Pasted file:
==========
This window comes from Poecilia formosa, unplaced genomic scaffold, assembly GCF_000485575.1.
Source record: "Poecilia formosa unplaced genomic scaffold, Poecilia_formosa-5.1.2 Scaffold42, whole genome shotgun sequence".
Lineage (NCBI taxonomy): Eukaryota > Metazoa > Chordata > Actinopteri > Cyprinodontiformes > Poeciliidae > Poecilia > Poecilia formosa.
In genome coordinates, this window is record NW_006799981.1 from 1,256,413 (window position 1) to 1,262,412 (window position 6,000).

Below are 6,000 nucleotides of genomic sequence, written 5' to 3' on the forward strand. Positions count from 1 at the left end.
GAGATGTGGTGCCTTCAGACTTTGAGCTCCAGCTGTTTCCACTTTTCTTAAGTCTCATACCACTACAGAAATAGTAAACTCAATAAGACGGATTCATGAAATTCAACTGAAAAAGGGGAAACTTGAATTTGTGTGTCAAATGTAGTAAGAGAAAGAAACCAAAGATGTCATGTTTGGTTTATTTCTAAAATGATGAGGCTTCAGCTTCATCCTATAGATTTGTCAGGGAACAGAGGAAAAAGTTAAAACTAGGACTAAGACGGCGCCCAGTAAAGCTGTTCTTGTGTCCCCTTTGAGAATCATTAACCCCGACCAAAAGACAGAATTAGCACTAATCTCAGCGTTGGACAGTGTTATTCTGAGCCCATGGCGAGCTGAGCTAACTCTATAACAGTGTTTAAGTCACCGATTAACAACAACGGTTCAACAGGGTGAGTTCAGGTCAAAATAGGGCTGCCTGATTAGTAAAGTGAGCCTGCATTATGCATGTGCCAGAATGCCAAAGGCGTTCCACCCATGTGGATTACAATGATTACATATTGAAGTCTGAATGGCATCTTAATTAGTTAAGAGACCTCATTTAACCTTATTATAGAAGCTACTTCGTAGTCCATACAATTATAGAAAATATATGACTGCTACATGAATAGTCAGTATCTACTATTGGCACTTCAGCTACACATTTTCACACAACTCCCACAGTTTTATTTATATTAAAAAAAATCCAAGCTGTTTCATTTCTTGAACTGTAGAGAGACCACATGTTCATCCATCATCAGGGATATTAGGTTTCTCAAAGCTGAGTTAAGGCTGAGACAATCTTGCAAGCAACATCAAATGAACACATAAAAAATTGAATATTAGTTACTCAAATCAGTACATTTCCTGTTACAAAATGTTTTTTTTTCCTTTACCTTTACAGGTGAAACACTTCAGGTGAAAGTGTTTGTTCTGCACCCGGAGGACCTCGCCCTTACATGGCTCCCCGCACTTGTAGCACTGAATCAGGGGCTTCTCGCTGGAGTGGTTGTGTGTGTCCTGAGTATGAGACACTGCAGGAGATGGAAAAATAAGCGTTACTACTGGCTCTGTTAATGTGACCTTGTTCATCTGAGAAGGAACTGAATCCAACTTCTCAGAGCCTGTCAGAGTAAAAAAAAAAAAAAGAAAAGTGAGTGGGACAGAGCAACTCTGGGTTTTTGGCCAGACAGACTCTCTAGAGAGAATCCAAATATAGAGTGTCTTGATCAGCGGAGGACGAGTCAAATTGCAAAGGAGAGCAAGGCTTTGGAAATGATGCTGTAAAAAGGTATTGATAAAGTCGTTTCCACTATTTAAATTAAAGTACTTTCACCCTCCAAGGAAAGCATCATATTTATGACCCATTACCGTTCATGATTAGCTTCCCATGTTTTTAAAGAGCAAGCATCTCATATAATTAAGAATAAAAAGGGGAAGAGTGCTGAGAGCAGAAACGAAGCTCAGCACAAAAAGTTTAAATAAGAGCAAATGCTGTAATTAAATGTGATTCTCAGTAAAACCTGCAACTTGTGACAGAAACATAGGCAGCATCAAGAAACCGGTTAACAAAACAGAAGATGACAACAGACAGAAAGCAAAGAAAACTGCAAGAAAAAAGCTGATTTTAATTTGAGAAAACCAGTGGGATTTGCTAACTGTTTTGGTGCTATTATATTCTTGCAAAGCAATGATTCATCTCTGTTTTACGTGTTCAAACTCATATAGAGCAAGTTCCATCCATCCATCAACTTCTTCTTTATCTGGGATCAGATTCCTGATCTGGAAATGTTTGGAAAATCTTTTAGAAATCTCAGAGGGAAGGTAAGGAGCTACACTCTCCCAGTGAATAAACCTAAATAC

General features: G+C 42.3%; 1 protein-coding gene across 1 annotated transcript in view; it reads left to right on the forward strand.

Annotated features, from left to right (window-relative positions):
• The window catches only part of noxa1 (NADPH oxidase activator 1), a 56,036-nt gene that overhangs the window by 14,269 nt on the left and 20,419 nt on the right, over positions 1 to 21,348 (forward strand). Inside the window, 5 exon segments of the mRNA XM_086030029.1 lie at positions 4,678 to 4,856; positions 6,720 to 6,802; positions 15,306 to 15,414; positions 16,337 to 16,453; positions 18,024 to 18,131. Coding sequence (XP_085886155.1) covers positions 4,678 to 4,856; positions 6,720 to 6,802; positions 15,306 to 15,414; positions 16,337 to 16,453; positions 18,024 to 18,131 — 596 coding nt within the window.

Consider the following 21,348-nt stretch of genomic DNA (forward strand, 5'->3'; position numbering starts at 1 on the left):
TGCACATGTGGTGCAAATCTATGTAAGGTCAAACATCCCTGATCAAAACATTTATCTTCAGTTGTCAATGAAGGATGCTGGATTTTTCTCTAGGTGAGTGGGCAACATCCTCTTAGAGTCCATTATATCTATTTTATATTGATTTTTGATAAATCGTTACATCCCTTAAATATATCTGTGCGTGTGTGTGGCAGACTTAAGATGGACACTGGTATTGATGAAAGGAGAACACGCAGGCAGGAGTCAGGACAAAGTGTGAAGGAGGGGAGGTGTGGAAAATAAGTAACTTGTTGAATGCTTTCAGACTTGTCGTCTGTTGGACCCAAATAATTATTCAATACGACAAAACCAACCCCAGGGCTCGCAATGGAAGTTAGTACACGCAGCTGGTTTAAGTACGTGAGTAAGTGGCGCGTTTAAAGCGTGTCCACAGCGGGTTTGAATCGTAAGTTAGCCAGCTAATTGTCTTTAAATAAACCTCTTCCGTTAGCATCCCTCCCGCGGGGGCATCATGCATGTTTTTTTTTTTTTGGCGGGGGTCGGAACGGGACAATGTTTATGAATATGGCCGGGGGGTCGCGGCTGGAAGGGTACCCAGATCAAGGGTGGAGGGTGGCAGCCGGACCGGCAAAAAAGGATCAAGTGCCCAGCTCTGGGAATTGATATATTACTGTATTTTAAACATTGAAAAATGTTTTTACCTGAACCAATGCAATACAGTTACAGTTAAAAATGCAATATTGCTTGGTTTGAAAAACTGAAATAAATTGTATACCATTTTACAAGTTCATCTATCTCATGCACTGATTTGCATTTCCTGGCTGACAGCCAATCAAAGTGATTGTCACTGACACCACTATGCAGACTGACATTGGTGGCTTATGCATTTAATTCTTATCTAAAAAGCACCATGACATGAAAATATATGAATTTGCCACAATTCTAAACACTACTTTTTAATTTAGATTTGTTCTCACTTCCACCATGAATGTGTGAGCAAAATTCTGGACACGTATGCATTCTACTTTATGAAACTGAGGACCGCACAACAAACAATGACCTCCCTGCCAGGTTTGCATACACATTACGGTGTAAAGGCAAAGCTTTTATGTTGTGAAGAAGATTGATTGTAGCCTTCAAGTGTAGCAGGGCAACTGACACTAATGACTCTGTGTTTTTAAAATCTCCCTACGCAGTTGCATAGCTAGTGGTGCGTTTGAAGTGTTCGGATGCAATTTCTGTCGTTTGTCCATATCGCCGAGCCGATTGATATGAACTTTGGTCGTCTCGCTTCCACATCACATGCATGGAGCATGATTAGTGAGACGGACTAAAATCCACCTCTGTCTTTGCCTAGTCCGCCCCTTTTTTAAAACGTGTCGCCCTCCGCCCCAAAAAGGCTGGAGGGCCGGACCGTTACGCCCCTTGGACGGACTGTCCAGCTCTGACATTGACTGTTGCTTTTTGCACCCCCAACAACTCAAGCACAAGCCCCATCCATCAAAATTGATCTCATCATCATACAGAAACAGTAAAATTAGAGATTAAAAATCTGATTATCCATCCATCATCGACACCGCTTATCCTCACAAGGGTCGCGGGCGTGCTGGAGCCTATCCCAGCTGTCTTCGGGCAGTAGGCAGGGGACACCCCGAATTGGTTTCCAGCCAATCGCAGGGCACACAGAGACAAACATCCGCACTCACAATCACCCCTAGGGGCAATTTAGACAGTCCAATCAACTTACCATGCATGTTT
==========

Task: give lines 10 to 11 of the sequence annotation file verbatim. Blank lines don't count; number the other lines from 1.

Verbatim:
Consider the following 21,348-nt stretch of genomic DNA (forward strand, 5'->3'; position numbering starts at 1 on the left):
TGCACATGTGGTGCAAATCTATGTAAGGTCAAACATCCCTGATCAAAACATTTATCTTCAGTTGTCAATGAAGGATGCTGGATTTTTCTCTAGGTGAGTGGGCAACATCCTCTTAGAGTCCATTATATCTATTTTATATTGATTTTTGATAAATCGTTACATCCCTTAAATATATCTGTGCGTGTGTGTGGCAGACTTAAGATGGACACTGGTATTGATGAAAGGAGAACACGCAGGCAGGAGTCAGGACAAAGTGTGAAGGAGGGGAGGTGTGGAAAATAAGTAACTTGTTGAATGCTTTCAGACTTGTCGTCTGTTGGACCCAAATAATTATTCAATACGACAAAACCAACCCCAGGGCTCGCAATGGAAGTTAGTACACGCAGCTGGTTTAAGTACGTGAGTAAGTGGCGCGTTTAAAGCGTGTCCACAGCGGGTTTGAATCGTAAGTTAGCCAGCTAATTGTCTTTAAATAAACCTCTTCCGTTAGCATCCCTCCCGCGGGGGCATCATGCATGTTTTTTTTTTTTTGGCGGGGGTCGGAACGGGACAATGTTTATGAATATGGCCGGGGGGTCGCGGCTGGAAGGGTACCCAGATCAAGGGTGGAGGGTGGCAGCCGGACCGGCAAAAAAGGATCAAGTGCCCAGCTCTGGGAATTGATATATTACTGTATTTTAAACATTGAAAAATGTTTTTACCTGAACCAATGCAATACAGTTACAGTTAAAAATGCAATATTGCTTGGTTTGAAAAACTGAAATAAATTGTATACCATTTTACAAGTTCATCTATCTCATGCACTGATTTGCATTTCCTGGCTGACAGCCAATCAAAGTGATTGTCACTGACACCACTATGCAGACTGACATTGGTGGCTTATGCATTTAATTCTTATCTAAAAAGCACCATGACATGAAAATATATGAATTTGCCACAATTCTAAACACTACTTTTTAATTTAGATTTGTTCTCACTTCCACCATGAATGTGTGAGCAAAATTCTGGACACGTATGCATTCTACTTTATGAAACTGAGGACCGCACAACAAACAATGACCTCCCTGCCAGGTTTGCATACACATTACGGTGTAAAGGCAAAGCTTTTATGTTGTGAAGAAGATTGATTGTAGCCTTCAAGTGTAGCAGGGCAACTGACACTAATGACTCTGTGTTTTTAAAATCTCCCTACGCAGTTGCATAGCTAGTGGTGCGTTTGAAGTGTTCGGATGCAATTTCTGTCGTTTGTCCATATCGCCGAGCCGATTGATATGAACTTTGGTCGTCTCGCTTCCACATCACATGCATGGAGCATGATTAGTGAGACGGACTAAAATCCACCTCTGTCTTTGCCTAGTCCGCCCCTTTTTTAAAACGTGTCGCCCTCCGCCCCAAAAAGGCTGGAGGGCCGGACCGTTACGCCCCTTGGACGGACTGTCCAGCTCTGACATTGACTGTTGCTTTTTGCACCCCCAACAACTCAAGCACAAGCCCCATCCATCAAAATTGATCTCATCATCATACAGAAACAGTAAAATTAGAGATTAAAAATCTGATTATCCATCCATCATCGACACCGCTTATCCTCACAAGGGTCGCGGGCGTGCTGGAGCCTATCCCAGCTGTCTTCGGGCAGTAGGCAGGGGACACCCCGAATTGGTTTCCAGCCAATCGCAGGGCACACAGAGACAAACATCCGCACTCACAATCACCCCTAGGGGCAATTTAGACAGTCCAATCAACTTACCATGCATGTTT